On December 27, 2016, a small group of Veterans for Peace, Hawaii Peace and Justice and Hawaii Okinawa Alliance were at Pearl Harbor, Hawaii with our signs to remind Prime Minister of Japan Shinzo Abe and U.S. President Barack Obama that the best gesture of condolences for casualties caused by the Japanese attack on Pearl Harbor would be Japan preserving Article 9 "No War" of its constitution.
Mr. Abe, as the first sitting Prime Minister of Japan, came to the Arizona Memorial to express condolences for the deaths of 2,403, including 1,117 on the USS Arizona during the December 7, 1941 Japanese Imperial Military forces attack on the Naval Base at Pearl Harbor and other US military installations on the island of Oahu, Hawaii.
Mr. Abe's visit followed the May 26, 2016 visit of President Obama to Hiroshima, Japan, the first sitting U.S. President to go to Hiroshima where President Harry Truman ordered the United States military to drop the first atomic weapon on humans causing the deaths of 150,000 and 75,000 in Nagasaki with the dropping of the second atomic weapon. When President Obama visited the Hiroshima Peace Memorial Park, he did not apologize for the United States dropping the atomic bombs but instead came to honor the dead and call for a "world without nuclear weapons."
During his visit to Pearl Harbor, Prime Minister Abe did not apologize for the Japanese attack on the United States, nor for the carnage the Japanese wrecked in China, Korea, Southeast Asia and the Pacific. However, he did offer what he called "sincere and everlasting condolences to the souls" of those who were lost on December 7, 1941. He said the Japanese had taken a "solemn vow" to never again wage war. "We must never repeat the horrors of war again."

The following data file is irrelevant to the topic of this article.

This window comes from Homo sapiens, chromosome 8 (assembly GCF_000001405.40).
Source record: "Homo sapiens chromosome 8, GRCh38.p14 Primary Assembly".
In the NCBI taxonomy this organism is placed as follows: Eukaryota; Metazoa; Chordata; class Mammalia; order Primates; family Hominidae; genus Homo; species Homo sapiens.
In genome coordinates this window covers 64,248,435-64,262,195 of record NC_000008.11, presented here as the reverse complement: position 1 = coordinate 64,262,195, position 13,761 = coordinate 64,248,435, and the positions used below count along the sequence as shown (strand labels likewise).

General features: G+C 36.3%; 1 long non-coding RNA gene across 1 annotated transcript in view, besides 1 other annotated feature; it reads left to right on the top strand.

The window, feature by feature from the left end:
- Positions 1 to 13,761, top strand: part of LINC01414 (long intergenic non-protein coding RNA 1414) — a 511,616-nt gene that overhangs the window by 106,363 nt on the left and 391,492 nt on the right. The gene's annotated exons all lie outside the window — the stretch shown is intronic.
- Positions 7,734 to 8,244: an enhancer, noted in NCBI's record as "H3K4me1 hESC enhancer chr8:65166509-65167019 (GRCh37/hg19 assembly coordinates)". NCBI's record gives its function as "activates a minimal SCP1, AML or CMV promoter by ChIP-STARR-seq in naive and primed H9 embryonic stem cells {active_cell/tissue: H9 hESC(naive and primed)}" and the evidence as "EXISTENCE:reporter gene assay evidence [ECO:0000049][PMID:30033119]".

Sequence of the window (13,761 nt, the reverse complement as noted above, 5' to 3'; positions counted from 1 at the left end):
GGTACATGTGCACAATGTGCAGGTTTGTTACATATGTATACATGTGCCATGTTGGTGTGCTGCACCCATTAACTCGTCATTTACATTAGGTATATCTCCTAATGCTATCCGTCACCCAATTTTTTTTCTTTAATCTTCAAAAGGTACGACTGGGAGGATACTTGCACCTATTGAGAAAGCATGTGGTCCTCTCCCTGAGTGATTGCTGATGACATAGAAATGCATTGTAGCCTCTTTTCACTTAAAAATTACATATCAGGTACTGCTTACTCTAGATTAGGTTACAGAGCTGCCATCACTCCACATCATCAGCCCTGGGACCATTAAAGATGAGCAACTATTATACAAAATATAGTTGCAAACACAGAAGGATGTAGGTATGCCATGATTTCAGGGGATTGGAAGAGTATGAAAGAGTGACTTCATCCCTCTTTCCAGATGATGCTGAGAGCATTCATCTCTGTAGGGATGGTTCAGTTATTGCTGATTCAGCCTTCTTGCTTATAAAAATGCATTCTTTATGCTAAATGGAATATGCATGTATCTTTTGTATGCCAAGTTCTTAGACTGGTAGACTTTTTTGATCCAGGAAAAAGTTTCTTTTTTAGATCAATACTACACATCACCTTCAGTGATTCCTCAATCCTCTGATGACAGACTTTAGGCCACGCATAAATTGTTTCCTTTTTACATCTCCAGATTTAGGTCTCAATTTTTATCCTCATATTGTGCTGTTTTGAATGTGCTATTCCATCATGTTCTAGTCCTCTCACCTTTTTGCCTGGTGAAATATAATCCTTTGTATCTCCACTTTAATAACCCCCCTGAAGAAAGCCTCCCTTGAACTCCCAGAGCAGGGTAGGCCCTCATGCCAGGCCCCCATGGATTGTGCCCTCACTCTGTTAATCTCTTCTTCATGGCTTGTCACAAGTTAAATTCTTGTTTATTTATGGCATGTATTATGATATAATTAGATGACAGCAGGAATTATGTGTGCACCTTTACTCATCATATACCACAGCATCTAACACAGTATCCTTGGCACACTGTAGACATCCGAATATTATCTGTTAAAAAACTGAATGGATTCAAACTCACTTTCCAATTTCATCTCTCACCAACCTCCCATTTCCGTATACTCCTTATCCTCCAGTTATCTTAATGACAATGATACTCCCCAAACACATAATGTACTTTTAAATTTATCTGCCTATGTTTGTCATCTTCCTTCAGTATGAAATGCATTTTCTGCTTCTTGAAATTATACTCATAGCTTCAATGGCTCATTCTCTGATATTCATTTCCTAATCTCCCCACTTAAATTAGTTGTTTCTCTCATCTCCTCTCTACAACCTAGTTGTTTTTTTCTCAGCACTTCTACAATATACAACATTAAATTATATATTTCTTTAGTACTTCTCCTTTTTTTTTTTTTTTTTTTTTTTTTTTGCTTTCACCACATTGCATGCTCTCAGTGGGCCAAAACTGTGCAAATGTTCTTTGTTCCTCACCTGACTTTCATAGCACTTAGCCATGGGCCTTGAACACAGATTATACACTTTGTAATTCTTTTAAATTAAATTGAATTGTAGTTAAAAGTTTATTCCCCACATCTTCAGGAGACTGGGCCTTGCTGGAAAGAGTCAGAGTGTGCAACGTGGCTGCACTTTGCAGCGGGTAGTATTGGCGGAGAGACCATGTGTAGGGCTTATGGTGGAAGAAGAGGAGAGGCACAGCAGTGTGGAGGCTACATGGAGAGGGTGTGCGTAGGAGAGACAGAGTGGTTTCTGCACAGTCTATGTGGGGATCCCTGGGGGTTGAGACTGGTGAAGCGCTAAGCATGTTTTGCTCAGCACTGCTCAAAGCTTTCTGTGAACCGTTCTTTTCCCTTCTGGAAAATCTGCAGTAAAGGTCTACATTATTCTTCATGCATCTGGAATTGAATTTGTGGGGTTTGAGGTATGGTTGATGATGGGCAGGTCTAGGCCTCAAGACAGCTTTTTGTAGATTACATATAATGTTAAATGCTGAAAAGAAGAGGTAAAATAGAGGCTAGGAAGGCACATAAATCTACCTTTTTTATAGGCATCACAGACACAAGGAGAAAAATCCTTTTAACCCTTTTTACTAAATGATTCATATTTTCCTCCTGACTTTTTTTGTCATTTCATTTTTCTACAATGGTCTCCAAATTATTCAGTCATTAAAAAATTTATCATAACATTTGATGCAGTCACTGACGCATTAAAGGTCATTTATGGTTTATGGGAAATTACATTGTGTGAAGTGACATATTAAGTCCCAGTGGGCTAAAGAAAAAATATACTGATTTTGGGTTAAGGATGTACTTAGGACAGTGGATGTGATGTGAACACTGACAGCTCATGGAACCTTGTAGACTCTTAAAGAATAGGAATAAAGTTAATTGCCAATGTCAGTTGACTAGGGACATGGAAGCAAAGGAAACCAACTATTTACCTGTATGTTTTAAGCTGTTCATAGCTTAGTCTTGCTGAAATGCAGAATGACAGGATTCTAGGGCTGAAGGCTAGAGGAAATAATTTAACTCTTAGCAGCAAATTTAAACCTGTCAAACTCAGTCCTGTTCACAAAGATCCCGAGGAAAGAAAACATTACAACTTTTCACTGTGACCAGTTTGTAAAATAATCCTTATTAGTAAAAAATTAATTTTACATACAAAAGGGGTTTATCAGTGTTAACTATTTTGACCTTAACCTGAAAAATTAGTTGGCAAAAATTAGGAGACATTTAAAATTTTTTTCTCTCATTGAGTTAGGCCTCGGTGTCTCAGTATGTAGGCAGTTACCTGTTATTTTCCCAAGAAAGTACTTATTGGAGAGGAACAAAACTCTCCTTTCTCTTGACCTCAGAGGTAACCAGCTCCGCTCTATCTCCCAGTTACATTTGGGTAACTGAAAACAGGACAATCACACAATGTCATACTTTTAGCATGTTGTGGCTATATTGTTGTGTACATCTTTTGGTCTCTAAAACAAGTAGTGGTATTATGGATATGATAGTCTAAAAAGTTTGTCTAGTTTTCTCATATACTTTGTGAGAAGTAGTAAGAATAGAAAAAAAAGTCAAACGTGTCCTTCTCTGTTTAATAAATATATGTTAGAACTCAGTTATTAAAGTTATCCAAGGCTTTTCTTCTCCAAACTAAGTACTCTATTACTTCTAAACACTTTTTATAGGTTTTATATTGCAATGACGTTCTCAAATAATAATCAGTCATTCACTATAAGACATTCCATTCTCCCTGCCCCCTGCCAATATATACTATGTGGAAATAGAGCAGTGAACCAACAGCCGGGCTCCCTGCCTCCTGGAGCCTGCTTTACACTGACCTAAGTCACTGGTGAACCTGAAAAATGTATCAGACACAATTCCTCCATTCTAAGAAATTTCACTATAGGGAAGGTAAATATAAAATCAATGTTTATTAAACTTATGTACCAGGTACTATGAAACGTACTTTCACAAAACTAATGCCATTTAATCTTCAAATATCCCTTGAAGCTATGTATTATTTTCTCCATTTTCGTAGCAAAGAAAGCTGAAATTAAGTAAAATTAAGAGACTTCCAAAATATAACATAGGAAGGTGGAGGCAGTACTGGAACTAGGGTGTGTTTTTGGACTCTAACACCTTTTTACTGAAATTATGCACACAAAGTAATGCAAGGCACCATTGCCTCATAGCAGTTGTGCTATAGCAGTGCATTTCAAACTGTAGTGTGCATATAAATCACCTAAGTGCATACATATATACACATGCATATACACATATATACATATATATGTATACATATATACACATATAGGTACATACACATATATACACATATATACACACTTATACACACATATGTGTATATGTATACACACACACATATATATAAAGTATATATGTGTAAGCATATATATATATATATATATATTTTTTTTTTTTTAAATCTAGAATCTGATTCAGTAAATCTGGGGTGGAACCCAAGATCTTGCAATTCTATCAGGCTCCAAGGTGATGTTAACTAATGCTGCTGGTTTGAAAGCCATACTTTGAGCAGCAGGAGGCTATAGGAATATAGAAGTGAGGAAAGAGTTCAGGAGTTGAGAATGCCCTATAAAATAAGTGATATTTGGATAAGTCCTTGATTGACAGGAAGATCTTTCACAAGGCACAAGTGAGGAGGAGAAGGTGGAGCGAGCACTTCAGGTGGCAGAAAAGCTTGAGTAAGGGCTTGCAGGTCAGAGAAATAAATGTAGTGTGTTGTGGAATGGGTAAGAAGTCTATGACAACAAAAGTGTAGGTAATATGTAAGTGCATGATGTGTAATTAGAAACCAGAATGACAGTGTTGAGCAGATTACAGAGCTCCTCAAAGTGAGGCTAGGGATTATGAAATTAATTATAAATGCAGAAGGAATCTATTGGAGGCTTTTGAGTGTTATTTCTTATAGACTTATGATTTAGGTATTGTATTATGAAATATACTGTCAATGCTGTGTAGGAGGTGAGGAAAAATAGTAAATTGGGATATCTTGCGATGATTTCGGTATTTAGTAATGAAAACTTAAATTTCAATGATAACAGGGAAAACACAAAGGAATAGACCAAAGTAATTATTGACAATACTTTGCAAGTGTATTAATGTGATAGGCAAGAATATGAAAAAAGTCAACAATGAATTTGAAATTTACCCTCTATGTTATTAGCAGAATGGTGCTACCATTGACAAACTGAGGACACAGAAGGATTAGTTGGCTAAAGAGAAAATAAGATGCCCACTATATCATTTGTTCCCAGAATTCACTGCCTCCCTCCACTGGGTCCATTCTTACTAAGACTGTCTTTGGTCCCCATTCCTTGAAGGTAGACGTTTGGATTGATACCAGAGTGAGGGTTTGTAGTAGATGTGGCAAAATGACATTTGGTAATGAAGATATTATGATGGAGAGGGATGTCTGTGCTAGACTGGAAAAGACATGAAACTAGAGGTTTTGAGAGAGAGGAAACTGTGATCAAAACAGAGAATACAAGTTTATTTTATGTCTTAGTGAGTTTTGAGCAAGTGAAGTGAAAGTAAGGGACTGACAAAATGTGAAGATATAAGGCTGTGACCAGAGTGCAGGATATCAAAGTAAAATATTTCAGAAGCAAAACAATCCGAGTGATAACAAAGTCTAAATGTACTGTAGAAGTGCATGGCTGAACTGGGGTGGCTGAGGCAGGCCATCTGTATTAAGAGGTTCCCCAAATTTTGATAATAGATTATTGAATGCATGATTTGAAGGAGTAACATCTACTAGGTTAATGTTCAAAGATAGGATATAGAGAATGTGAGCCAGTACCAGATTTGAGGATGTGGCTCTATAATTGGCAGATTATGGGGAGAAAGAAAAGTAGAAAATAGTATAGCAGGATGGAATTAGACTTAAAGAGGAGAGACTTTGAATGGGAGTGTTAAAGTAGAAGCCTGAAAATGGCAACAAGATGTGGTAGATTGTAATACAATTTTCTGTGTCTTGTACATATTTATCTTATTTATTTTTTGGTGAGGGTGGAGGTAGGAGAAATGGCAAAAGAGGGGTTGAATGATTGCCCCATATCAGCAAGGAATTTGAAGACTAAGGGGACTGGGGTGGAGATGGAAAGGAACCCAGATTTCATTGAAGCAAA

Prime Minister Abe emphasized reconciliation with the United States: "It is my wish that our Japanese children, and President Obama, your American children, and indeed their children and grandchildren, and people all around the world, will continue to remember Pearl Harbor as the symbol of reconciliation, We will spare no efforts to continue our endeavors to make that wish a reality. Together with President Obama, I hereby make my steadfast pledge."
While these statements of acknowledgement, of condolence or sometimes, but not too often, apology from the politicians and heads of government are important, the apologies of citizens for what their politicians and heads of government have done are in their name, in my opinion, the most important.
I have been on several speaking tours in Japan, from the northern island of Hokkaido to the southern island of Okinawa. At each of the speaking events, I, as a U.S. citizen and as a U.S. military veteran, made an apology to the citizens of Japan for the two atomic bombs my country dropped on their country. And at each venue, Japanese citizens came up to me to thank me for my apology and to give me their apology for what their government had done in World War II. Apologies are the least we can do when we as citizens can not prevent politicians and the government bureaucracy from taking actions that we disagree with and that result in unbelievable carnage.
How many apologies must we, as American citizens, make for the chaos and destruction our politicians and government have caused just in the past 16 years? For the tens, if not hundreds of thousands, of deaths of innocent civilians in Afghanistan, Iraq, Libya, Yemen and Syria.
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